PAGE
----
You’re On Your Own
When the Information You Have Stored
with Someone Else is Stolen
Most corporations and government agencies demand as much personal data as possible: date of birth, address, phone number, driver’s license, bank account number, dependents, social security number, health insurance, and even the phone numbers and addresses for your friends and family.
The problem is when your identity is stolen, you are responsible for fixing the mess, proving your innocence, and paying for all of it out of your pocket. Often, the companies and entities you deal with don’t have much liability, and many terms of service agreements require you to hold them harmless in these situations.
4 Basic Steps for Protecting Your Private Information
One simple and useful plan is subscribing to an identity-theft-protection service. Depending on the service you choose, it may monitor your identity and credit inquiries, help fix and repair your identity after a theft occurs, and even aid in catching the criminals.
Due to the rapid rise in identity theft, this industry has exploded, and there are many services available for you to investigate. Two that you can start with are iSekurity and Pre-Paid Legal’s Identity Theft Shield.
Use a Pseudonym, Pen Name, Stage Name
In today’s world, your digital identity can be as good as money. Use aliases and “filler” information for non-essential accounts. For instance, should you give your real date of birth just to sign up for a 6-week tai chi class? Is it prudent to type in your real name, home address, or phone number online?
You’ll have to weigh the risks and make this decision yourself. A question to ask yourself is, “What’s the worst that can happen if your pseudonym causes ‘trouble’ at the specific vendor or agency in question?“
Everyone “wants, requires, demands, and needs” your official details, but when your data gets stolen, those people wash their hands and look the other way. Something to think about.
Use Better Passwords
Researchers say most people use the same password (or very similar ones) across all their accounts. This is a big no-no. Once the password is compromised, the thieves could access to all your other accounts (banking, medical, insurance, work, etc.).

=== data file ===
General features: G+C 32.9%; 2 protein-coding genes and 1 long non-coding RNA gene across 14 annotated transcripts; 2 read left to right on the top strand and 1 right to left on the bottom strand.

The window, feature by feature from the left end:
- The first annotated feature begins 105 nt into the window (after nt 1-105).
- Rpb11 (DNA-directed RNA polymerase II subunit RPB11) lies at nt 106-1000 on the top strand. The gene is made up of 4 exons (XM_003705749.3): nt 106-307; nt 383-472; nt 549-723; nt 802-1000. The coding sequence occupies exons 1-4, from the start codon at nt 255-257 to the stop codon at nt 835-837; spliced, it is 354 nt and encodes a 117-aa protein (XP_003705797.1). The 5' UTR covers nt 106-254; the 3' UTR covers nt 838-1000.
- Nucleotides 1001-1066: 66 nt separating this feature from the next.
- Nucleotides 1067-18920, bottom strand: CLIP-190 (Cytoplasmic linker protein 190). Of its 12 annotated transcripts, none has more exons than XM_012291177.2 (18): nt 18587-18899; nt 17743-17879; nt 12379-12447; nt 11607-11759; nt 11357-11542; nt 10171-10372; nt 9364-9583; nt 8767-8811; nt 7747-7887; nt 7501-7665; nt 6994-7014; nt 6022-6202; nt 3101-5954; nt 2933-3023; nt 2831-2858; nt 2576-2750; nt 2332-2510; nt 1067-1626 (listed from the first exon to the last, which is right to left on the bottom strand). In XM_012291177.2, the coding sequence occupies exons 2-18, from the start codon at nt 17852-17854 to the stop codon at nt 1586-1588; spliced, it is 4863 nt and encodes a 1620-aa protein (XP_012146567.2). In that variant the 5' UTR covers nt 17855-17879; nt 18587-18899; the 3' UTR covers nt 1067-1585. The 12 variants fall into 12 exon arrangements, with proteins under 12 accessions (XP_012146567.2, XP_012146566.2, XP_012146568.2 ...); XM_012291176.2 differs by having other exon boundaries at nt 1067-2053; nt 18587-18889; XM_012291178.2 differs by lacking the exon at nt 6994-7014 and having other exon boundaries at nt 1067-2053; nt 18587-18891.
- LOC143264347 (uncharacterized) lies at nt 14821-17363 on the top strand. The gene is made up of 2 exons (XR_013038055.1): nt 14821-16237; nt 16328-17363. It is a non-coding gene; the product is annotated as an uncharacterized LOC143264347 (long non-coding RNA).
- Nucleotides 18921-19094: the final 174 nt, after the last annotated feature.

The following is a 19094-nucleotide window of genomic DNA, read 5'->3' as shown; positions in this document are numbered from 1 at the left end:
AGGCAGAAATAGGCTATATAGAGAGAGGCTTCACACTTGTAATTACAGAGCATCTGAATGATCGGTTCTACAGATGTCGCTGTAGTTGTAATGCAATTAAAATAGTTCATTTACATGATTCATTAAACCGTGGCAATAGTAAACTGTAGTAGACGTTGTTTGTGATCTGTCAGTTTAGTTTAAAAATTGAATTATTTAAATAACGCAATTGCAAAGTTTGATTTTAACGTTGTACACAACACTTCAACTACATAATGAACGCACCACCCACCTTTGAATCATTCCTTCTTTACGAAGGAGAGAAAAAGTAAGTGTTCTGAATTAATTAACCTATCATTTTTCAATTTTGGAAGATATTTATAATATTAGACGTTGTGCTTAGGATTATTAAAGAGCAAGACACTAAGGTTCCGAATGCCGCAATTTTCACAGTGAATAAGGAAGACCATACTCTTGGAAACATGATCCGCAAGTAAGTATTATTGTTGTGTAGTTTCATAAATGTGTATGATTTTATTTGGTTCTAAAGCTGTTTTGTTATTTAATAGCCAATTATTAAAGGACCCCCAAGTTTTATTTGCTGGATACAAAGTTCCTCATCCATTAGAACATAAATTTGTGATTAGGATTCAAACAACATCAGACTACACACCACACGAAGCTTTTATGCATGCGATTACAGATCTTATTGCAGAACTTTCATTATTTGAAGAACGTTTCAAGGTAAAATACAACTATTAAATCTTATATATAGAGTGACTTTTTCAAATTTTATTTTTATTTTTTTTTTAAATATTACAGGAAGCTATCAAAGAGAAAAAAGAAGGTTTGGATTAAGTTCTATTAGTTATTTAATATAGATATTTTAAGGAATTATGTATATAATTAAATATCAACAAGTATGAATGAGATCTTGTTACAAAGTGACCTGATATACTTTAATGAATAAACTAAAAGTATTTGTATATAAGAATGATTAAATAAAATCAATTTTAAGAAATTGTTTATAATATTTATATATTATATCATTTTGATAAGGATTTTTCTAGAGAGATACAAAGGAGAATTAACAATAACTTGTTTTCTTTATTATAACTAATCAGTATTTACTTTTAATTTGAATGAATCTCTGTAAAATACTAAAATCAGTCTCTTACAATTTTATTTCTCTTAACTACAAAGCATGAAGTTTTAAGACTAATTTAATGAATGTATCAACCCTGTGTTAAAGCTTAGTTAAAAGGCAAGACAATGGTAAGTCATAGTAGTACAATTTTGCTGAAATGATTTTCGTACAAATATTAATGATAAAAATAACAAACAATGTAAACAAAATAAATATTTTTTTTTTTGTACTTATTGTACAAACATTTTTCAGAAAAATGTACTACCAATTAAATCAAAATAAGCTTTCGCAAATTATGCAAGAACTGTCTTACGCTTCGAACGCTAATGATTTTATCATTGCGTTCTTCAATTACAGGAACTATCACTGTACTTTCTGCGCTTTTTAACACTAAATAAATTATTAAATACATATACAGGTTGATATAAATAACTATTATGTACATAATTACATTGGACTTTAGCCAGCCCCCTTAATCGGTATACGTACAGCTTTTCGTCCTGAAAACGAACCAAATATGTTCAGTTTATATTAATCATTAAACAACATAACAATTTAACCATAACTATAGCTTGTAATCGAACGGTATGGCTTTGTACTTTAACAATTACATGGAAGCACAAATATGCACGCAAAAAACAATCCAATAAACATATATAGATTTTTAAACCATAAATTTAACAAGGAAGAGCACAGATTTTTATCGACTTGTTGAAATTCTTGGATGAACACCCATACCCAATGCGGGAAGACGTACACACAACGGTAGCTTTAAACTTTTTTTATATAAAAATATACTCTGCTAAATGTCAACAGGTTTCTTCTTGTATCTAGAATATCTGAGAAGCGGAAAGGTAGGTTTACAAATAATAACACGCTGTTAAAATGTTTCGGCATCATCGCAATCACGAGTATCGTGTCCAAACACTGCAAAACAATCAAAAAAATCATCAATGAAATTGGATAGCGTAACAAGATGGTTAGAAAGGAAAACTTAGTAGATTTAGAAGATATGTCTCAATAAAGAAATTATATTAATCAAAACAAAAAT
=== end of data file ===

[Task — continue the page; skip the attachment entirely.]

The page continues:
A growing problem is many online companies want to make it “easier” to use their services by letting you log in with the same credentials as your Facebook or Google account, for instance.
As an example, the popular music platform Spotify only works if you have a Facebook account, and you can only login by using the same name and password for your Facebook account. In other words, you’re forced to use one password for multiple accounts.
What you should do instead (if you’re able) is use a completely different password for each account. It may be tedious, but there are tools that make this easy, fast, and offer much stronger protection.
Use a Password Manager
These tools take the complexity and tediousness of generating, memorizing, and typing in passwords a thing of the past. There are many to choose from, and one worth looking into is LastPass
To use a password manager, first create one strong and LONG password to access the tool. Then you let the tool generate new, strong, and LONG passwords for all your accounts (this happens at a click of button). Next, the manager memorizes and stores all your passwords (you no longer have to memorize any of them). Last, with one click the manager inputs the passwords for you.
Take a look at the recommendations above. Lock everything down as well as you can; use special tools like password managers to create and manage strong passwords; then, consider using filler information and pen names wherever possible, so if your details are ever stolen, the crooks don’t get anything of value.